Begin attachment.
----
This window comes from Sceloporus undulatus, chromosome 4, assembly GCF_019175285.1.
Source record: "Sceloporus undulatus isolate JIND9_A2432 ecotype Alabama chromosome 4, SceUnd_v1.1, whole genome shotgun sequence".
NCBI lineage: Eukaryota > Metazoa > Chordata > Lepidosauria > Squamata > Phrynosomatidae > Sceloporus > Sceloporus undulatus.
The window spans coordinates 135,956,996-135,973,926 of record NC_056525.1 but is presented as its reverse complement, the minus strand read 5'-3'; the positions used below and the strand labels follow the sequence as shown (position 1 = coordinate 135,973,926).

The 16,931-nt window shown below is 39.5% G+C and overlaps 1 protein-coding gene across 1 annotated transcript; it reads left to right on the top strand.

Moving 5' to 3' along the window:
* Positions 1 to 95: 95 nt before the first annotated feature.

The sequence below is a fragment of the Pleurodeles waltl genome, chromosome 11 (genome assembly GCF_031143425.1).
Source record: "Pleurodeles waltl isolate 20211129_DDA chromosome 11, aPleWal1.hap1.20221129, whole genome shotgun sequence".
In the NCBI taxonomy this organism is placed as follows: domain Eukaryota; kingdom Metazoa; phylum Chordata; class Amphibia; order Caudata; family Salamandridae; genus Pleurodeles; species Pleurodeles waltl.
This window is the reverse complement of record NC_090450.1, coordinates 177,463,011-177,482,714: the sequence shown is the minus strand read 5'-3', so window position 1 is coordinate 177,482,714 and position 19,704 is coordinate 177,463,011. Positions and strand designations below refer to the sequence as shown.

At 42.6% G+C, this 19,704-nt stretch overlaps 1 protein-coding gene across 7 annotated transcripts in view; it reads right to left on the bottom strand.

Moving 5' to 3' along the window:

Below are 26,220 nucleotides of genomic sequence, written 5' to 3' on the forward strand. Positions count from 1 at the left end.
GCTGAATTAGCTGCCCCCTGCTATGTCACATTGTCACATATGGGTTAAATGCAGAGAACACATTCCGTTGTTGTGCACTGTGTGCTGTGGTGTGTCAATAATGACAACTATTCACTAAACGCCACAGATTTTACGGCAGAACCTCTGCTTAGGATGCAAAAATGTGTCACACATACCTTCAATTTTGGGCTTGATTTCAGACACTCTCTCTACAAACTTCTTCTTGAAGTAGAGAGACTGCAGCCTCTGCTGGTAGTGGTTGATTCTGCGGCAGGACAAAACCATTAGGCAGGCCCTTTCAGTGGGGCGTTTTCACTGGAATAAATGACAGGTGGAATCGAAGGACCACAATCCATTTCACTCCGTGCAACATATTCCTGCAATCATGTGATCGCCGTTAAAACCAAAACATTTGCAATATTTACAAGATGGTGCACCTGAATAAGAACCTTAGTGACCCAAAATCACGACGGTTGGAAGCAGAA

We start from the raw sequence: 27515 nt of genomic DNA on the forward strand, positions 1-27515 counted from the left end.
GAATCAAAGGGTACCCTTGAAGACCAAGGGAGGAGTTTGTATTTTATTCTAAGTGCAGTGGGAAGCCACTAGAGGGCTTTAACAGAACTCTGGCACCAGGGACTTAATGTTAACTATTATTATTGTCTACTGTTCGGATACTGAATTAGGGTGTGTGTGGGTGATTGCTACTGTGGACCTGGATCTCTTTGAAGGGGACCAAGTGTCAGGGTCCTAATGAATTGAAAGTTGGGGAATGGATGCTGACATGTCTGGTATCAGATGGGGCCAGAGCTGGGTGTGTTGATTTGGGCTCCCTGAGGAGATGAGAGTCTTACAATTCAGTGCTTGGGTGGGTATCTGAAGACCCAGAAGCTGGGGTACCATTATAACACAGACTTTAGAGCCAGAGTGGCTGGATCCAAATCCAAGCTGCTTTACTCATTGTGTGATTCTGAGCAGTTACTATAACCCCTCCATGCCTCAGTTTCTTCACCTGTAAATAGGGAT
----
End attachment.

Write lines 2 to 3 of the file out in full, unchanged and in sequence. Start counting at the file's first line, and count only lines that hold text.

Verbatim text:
Source record: "Sceloporus undulatus isolate JIND9_A2432 ecotype Alabama chromosome 4, SceUnd_v1.1, whole genome shotgun sequence".
NCBI lineage: Eukaryota > Metazoa > Chordata > Lepidosauria > Squamata > Phrynosomatidae > Sceloporus > Sceloporus undulatus.